People are hurting but there are very few outlets for expressing pain. The COVID-19 pandemic has only increased our need for pastoral care and for a language to express our grief. My Doctor of Ministry project reintroduced the practice of lament into worship during the pandemic. I developed a three-month series of Pastoral Prayer sessions which took place online during our regular Sunday worship services. Every Sunday a child led the prayer session with a reflection on the question: “How do I cope with COVID-19?” I figured this question would prompt expressions of grief and recovery of hope, which lament facilitates. The children’s honest lamentation awakened our awareness that things are not OK and demanded that we do something. In response, our church established both an online children’s ministry and a center for online schooling. These programs provided space for community children to express their grief and recover hope.
The second part of our Pastoral Prayer session, comprised of special prayers for persons infected and affected by the corona virus. With assurance, all our intercessors prayed the Psalmist’s lament, “God is our refuge and strength, an ever-present help in trouble” (Psalm 46:1, NIV). As renowned author and ecumenical theologian Dietrich Bonhoeffer asserts, “Even in the deepest hopelessness God alone remains the one addressed.”[i] In the future, I will encourage my congregation to pray other lament psalms, such as Psalm 13, 43-56, 61, 88, and 102. Because these psalms not only serves as a pattern for verbalizing sorrow but reminds us that God is in human struggles and that God is approachable, relevant, and accessible to mourners.
[i] Bonhoeffer Dietrich, Eberhard Bethge. Psalms: The Prayer Book of the Bible. Augsburg Books, 1974
The Way Forward: Reclaiming Lament in the Bahamas
No one should go through grief alone. We know that when grieving people receive support, a platform to express inner pain honestly, and the assurance that someone is listening to and cares about their story, and pain, they move towards healing. As church communities we are well positioned to offer that support, love, compassion, and respect. We already know how to foster healthy relationships and safe spaces for dialoguing about hard topics. The Bahamian church also has a long history of cooking food for the one suffering, praying, cleaning their house, storytelling, and helping to organize the funeral. Establishing or re-establishing such a sense of community will require the pastor and congregation to share pastoral responsibilities of caring. We can do this.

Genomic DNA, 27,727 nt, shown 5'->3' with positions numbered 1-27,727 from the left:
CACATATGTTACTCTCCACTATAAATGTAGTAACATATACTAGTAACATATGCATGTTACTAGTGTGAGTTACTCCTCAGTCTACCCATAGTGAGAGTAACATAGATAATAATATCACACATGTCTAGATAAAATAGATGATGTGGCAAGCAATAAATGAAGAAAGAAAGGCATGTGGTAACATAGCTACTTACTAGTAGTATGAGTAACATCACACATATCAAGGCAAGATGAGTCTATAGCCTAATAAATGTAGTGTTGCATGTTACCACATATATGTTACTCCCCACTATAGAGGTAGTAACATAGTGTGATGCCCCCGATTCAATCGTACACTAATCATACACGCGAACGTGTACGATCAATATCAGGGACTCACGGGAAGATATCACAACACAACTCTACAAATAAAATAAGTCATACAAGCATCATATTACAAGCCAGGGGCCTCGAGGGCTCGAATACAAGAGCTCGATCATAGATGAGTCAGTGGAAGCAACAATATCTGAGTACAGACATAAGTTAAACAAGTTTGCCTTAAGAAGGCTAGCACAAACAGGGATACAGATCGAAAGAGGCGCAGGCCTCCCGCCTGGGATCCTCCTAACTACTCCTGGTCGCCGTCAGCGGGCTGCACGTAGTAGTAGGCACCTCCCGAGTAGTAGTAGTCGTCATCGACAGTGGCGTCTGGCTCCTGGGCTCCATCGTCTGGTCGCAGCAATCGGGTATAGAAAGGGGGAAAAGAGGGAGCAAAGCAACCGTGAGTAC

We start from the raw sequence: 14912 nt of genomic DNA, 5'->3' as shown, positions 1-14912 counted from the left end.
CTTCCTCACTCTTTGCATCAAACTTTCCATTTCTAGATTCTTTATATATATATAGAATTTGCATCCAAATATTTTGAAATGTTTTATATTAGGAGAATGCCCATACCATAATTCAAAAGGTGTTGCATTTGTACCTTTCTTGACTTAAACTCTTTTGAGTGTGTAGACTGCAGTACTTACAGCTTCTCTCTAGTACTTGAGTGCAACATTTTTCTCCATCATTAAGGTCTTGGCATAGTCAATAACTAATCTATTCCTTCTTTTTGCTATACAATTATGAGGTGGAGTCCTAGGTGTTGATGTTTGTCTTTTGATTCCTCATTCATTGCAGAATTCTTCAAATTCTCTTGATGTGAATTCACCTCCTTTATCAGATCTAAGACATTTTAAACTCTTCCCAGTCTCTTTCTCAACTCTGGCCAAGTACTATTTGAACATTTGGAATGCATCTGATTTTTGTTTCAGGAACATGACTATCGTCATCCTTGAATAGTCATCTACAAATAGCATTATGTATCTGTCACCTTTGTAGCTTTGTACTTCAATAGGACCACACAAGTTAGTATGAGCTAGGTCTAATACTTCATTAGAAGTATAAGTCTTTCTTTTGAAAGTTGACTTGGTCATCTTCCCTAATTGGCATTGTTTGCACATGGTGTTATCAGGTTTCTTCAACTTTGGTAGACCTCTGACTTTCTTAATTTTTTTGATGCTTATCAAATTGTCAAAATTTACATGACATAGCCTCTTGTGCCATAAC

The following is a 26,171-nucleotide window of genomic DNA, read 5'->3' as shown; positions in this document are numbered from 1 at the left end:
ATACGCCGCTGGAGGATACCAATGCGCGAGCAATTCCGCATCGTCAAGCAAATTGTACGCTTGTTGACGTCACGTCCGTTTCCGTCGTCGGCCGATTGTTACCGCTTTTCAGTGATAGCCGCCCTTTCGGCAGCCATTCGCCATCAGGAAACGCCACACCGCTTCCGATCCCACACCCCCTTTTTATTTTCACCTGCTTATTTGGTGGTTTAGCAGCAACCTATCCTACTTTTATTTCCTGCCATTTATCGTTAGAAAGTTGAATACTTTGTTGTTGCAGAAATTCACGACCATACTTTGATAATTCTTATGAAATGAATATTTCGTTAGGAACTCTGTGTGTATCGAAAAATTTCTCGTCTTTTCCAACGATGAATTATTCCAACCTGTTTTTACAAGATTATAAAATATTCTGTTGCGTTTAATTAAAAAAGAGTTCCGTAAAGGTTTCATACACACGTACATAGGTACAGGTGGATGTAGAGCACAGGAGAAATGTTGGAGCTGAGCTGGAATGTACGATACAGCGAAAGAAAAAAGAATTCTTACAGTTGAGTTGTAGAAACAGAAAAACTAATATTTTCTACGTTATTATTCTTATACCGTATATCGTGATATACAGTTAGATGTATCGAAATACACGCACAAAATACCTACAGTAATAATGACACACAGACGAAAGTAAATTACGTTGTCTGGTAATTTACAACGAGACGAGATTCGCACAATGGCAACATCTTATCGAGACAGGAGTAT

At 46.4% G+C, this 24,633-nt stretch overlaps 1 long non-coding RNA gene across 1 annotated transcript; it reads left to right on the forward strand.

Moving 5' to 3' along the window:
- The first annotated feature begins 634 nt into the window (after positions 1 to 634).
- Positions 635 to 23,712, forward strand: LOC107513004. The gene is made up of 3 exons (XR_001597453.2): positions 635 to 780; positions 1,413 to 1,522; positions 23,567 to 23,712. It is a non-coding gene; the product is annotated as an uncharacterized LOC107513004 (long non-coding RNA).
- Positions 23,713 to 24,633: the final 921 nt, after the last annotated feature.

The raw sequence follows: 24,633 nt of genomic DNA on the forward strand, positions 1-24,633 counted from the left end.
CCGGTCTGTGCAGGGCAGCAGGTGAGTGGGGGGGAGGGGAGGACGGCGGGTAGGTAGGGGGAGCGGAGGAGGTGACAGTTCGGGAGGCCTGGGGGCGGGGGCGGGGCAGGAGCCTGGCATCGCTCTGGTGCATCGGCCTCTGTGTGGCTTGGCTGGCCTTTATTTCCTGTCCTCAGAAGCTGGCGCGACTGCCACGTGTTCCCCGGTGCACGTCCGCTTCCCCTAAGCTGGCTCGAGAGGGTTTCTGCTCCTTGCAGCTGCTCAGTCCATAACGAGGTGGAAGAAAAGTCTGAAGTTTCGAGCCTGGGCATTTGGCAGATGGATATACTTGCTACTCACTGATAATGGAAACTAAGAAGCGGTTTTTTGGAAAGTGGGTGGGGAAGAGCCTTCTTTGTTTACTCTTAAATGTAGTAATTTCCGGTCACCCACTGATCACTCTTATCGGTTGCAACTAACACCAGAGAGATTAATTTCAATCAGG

All humans need an outlet to express their emotions, especially ones as profound as grief. Ignoring it will not make grief go away. Historically, lament has been one of the most effective means of expressing grief and it is still necessary today. I suggest religious leaders help restore Bahamian practices that facilitate the personal and communal expression of grief by reintroducing lament as a public and private practice, both in worship and in pastoral care. I recommend we begin immediately to re-teach the language of lament, revive caring communities, and provide models and forums that encourage the liberal expression of sorrows.